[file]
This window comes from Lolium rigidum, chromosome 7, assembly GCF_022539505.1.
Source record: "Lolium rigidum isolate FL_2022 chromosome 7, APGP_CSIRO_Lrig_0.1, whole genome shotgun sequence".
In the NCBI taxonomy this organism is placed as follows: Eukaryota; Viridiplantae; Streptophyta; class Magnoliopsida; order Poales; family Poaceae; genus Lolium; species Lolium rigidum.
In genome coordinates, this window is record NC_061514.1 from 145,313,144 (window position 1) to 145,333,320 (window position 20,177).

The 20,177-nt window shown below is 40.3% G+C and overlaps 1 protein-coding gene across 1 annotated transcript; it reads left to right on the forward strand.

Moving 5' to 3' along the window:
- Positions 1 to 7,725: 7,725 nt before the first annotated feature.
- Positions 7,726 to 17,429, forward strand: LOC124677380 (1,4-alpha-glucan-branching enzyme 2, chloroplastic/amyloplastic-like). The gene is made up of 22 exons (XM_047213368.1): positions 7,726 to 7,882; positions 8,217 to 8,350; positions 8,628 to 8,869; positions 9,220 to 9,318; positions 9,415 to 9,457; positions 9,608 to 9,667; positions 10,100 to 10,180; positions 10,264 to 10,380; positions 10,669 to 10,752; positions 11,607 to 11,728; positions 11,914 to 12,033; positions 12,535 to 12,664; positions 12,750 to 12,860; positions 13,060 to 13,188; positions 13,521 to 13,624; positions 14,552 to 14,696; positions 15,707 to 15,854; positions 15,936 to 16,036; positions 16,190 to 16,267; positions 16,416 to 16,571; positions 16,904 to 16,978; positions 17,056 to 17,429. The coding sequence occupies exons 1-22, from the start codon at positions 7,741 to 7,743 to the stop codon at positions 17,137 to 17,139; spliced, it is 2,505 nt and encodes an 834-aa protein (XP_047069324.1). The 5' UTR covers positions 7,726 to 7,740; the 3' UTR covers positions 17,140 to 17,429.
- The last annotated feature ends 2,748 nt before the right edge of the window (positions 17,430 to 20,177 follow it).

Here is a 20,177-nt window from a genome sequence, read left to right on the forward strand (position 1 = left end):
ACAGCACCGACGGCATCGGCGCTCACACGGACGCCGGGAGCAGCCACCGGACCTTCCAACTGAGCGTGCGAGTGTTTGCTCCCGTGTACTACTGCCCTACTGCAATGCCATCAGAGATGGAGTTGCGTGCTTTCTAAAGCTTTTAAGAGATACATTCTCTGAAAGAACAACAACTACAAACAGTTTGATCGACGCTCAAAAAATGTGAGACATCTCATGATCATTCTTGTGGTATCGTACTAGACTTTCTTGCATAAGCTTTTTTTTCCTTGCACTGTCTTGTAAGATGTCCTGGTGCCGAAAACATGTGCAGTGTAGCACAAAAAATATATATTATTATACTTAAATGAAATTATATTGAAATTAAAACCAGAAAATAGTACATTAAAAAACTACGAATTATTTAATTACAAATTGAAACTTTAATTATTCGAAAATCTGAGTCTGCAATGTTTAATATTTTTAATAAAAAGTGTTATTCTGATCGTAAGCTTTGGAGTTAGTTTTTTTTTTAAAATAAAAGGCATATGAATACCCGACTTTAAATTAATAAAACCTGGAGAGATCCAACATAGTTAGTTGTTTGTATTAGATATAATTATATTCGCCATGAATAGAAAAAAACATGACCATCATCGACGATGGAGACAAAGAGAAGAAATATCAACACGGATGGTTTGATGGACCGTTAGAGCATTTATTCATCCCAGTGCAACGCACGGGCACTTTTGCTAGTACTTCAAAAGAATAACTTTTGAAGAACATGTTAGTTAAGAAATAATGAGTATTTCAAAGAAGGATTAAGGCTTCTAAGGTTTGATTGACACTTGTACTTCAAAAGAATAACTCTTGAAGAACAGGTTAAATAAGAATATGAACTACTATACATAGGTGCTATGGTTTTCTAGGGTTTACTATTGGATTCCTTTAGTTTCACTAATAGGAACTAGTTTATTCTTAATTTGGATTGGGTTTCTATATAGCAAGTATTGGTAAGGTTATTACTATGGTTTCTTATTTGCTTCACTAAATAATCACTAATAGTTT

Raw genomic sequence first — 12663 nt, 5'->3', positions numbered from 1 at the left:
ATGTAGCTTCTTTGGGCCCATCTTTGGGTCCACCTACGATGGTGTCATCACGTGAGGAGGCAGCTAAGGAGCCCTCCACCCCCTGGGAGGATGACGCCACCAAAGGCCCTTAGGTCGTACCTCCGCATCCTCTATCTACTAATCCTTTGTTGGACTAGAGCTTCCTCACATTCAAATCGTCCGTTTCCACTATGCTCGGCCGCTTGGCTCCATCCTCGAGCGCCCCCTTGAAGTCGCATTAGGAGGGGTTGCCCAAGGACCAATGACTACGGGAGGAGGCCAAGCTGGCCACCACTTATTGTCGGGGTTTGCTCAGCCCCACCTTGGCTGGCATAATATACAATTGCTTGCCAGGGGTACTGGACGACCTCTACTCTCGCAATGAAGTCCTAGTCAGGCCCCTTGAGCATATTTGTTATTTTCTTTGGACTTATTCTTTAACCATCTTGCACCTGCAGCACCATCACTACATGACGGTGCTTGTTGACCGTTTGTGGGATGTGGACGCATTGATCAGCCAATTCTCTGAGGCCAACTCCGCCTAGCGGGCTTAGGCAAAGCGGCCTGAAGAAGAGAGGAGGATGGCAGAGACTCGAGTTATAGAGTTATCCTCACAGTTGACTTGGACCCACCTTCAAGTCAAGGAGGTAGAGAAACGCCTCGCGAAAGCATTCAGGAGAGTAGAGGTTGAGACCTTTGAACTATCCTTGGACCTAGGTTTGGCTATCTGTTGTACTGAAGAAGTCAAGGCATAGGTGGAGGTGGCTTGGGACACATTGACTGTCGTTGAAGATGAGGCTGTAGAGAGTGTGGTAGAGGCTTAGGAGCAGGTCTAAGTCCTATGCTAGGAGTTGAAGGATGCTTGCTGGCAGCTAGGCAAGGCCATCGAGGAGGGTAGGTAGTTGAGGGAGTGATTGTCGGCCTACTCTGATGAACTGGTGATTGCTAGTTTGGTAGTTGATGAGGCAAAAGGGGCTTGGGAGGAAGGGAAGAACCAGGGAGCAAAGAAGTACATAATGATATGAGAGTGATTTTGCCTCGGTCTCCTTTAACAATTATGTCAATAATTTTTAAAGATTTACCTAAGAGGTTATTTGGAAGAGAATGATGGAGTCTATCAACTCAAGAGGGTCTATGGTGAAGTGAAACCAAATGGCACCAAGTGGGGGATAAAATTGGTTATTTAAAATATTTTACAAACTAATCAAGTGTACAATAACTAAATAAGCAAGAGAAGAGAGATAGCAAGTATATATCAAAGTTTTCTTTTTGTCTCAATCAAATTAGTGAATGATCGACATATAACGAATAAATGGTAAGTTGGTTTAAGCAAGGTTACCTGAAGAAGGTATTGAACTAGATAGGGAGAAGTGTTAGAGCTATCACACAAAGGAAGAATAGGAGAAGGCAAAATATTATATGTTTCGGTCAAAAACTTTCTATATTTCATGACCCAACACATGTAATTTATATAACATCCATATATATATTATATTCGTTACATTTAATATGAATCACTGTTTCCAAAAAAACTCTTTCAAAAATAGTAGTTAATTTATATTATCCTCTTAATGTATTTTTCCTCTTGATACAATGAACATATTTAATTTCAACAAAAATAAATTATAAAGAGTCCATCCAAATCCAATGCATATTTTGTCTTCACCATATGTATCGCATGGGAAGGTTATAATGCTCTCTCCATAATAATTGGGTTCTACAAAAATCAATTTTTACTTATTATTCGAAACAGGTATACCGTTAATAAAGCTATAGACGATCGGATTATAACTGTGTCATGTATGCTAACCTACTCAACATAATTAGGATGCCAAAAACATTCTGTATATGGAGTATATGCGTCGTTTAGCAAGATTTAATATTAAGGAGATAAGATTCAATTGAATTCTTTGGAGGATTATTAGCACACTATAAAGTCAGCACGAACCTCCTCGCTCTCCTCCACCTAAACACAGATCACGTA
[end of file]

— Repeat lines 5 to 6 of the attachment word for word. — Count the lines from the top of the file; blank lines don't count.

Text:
The 20,177-nt window shown below is 40.3% G+C and overlaps 1 protein-coding gene across 1 annotated transcript; it reads left to right on the forward strand.

Moving 5' to 3' along the window: